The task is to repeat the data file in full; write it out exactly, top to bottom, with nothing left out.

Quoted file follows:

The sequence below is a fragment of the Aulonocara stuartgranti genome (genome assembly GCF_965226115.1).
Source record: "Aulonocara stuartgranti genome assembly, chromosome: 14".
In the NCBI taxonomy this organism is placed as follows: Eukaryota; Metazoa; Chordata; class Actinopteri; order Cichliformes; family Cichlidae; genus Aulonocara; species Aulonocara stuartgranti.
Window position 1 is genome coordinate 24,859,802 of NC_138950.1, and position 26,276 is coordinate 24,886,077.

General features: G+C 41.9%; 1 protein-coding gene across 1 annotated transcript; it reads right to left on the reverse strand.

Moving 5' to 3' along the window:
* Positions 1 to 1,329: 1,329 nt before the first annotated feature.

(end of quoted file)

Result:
The sequence below is a fragment of the Aulonocara stuartgranti genome (genome assembly GCF_965226115.1).
Source record: "Aulonocara stuartgranti genome assembly, chromosome: 14".
In the NCBI taxonomy this organism is placed as follows: Eukaryota; Metazoa; Chordata; class Actinopteri; order Cichliformes; family Cichlidae; genus Aulonocara; species Aulonocara stuartgranti.
Window position 1 is genome coordinate 24,859,802 of NC_138950.1, and position 26,276 is coordinate 24,886,077.

General features: G+C 41.9%; 1 protein-coding gene across 1 annotated transcript; it reads right to left on the reverse strand.

Moving 5' to 3' along the window:
* Positions 1 to 1,329: 1,329 nt before the first annotated feature.